- Arts and Design
How To Prepare A Canvas Painting With Gesso
Hi ho! Hi ho! It's off to gesso we go, wheew woo whee woo whee whoo whee whoo, Hi Ho, Hi HO!!!
You must prepare a canvas or any other painting surface first, before you begin to paint. If you don't an art historian will come to your studio and spank you with a boat oar.
Well, maybe not, but you really do need to prepare a canvas, board or paper first. "Why bother?" You ask presumptuously. Don't worry, I carelessly asked the same question many years ago. Here's why:
Gesso is what holds your painting up to the grinding weather of time. Gesso is the foundation for your art, it's what makes the difference between an heirloom piece and a disposable piece of art. Gesso is usually made of gypsum and/or Plaster of Paris and a specially formulated glue, usually a form of acrylic. Regular oil paints and acrylics will eat away at your painting surface over the years, especially oils. So it's important to create a solid ground to lay your paints upon. That way your oil painting will last hundreds, possibly even thousands of years. Instead of a few years or less, as the canvas begins to degrade and your art turns into dust.The good news is contemporary gesso mixtures are a technological marvel. Beginners gessos have less pigment and more fillers but still hold up to time. You might even find that gessoing your painting surface enlivens your surface and inspires you to paint differently.
I'm going to explain how I prepare my canvas, and flesh out a few variations below.
1. Build or buy stretcher bars. These are the wooden braces that hold the canvas. You can buy them prefab at an art supply store or you can build your own. I suggest eventually learning to build your own or hiring a carpenter to build them for you as the prefab bars are weak and can sometimes fail over time.
2. Stretch the canvas. Using thumbtacks or staples stretch the canvas around your stretcher bars. Not too tight, as the application of gesso will naturally pull the canvas.
3. Apply the first layer of gesso with just about any brush or roller. I usually use a regular hardware storehouse painting brush instead of my fine artists sables to save them from wear. You will want to thin out your first layer of gesso with water because the canvas will absorb the preparation like a sponge.
4. Apply several other layers. Some people like to wait at least a few hours between coats, other artists wouldn't dare put down another layer until the next day. Partly it depends on the humidity in the air and the temperature because this will determine how fast the gesso will dry and cure. After at least 3 coats, you can lightly and with a very fine grade of sandpaper, proceed to sand down a layer. This will give you an exceedingly smooth surface to paint on. My paintings generally have at least some impasto on them, so I usually don't care to sand them at all, but occasionally I might.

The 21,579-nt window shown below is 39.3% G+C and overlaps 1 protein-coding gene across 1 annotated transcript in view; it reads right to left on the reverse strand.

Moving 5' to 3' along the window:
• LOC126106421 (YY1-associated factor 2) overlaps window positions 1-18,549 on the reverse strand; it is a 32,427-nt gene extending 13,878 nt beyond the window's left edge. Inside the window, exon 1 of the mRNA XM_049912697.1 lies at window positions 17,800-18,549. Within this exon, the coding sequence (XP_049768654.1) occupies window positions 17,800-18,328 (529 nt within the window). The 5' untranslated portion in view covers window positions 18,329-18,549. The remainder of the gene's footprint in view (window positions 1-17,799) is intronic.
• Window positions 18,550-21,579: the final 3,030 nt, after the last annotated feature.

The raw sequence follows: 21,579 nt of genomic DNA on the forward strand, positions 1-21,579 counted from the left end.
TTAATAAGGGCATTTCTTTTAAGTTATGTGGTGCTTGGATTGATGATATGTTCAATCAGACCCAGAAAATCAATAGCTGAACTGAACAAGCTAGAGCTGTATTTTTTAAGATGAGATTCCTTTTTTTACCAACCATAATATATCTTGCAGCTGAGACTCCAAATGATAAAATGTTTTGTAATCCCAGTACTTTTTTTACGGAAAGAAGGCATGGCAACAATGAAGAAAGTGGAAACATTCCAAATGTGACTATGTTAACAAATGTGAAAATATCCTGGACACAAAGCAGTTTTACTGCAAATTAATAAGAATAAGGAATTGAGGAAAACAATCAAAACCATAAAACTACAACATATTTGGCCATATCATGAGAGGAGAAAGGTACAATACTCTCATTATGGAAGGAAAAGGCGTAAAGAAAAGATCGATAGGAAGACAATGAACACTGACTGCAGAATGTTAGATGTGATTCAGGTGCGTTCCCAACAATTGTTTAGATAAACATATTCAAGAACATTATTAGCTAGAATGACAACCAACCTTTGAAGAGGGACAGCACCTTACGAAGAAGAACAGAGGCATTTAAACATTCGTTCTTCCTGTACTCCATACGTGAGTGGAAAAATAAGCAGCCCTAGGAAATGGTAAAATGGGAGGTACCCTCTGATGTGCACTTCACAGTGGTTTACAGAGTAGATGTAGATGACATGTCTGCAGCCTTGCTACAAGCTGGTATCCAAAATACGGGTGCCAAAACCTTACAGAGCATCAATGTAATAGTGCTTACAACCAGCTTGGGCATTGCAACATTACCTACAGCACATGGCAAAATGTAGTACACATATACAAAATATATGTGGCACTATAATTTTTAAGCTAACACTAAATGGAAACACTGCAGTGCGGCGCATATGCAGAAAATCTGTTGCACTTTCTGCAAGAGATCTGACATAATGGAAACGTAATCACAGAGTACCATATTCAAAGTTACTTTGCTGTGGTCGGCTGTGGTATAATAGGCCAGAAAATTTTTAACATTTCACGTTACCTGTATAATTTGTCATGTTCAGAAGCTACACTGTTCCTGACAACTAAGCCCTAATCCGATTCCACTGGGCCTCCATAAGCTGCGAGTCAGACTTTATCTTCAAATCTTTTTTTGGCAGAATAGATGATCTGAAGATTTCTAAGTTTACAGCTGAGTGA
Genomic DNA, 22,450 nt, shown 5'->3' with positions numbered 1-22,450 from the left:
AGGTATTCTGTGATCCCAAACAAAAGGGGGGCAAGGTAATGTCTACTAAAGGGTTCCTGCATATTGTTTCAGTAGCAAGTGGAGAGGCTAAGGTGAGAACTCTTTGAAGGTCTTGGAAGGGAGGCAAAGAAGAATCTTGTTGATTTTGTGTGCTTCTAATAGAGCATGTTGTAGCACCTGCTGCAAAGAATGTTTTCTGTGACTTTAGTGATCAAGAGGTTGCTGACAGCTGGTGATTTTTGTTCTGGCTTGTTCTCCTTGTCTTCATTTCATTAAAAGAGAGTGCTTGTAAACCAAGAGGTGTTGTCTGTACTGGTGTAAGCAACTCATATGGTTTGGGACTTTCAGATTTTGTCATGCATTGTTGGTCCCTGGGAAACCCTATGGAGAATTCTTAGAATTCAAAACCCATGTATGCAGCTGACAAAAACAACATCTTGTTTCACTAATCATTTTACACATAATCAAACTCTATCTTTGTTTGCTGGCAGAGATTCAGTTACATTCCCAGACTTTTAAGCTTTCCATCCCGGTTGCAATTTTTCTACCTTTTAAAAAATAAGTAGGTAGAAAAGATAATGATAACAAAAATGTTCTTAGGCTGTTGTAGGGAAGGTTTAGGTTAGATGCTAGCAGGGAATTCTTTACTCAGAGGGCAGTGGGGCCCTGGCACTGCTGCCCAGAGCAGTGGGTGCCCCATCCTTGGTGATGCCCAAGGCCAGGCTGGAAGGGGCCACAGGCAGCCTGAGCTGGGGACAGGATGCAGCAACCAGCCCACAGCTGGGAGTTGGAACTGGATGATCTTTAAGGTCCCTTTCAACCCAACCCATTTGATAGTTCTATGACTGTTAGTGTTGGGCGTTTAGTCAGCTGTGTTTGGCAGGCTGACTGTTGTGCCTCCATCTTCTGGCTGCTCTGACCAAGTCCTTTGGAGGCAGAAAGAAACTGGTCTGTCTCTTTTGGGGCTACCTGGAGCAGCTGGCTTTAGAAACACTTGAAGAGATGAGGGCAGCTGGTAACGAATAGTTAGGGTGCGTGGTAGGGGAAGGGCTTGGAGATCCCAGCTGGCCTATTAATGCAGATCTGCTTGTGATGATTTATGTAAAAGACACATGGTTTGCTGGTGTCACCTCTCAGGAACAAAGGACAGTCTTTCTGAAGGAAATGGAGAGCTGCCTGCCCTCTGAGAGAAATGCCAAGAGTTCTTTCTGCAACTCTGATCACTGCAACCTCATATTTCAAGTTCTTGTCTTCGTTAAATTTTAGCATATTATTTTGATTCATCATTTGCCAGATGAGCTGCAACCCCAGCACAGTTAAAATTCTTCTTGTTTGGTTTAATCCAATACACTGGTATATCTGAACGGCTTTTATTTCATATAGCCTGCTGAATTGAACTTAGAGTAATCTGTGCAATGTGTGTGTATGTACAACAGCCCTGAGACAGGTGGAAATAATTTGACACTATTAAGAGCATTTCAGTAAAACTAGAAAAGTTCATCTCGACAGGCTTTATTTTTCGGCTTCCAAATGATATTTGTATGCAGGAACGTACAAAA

5. After you've applied at least one thin layer and two more thick layers take the canvas outside or to a brightly lit window and look at it from behind. Most likely you will see many pinpoint dots of light coming through. These are little monsters that you need to white wash. Some artists will go at these aiming with a brush from behind the canvas. I usually do not use the front and back approach. Most often I just add a couple more layers to the front. It's very important to saturate all of these pinholes as oil paint will find it's way to these and leak through to the back of the painting. The acids in the paint will eat away at the canvas, and the ravages of time will destroy your art expeditiously.
6. Once you're satisfied you've covered all the pinholes I suggest waiting a full twenty four hours before you start painting. This will give the gesso full time to cure and make your art that much more durable. But sometimes dammit, you just want to paint! So if you want just wait at least a few hours, then hop to it! The world needs more art now!
You must prepare a painting before you apply paint...
A few final words about preparing your painting surface
A couple other things you might want to remember. If you are a perfectionist, you will want to use the top of the line gesso not the beginners. Some artists like to also apply a layer of rabbit glue for more durability. You may also want to direct the roller or brushes in a horizontal grain for one layer, then a vertical grain for the next, sanding in between. This is a really anal-retentive measure in my book and not my style. But to each his own! Also, I try to always paint on canvas, it's the tightest painting tradition I hold onto!
Someday when I have a little more moolah, I would like to procure some actual hemp canvas, it's much more durable than cotton linen and contains natural preservatives in it. That's where the name canvas comes from, canvas = cannabis get it? Levi Strauss knew this when he sewed the first pair of blue jeans out of hemp canvas boat sails. But unfortunately, some irrational laws prevent using this natural wonder product at the time of writing this article due to artificially exorbitant prices. Two other surfaces to consider gessoing are board or paper. Some writers like to gesso a few of their journal pages, to give them something solid to create art on, what a great gesture! I've tried using Masonite high density particle board to paint on after a preparation of gesso. The action is interesting, but the end result is heavy, hard to hang on a wall without ripping the Plaster of Paris right off of your wall!
I hope this collection of directions has given you a hand in painting. The world needs your art, your family needs it, your friends need it, even strangers need art. The world is depending on you to make great art, get out there and create now! Art is for everyone!
Always use your best ventilation when possible for good health!
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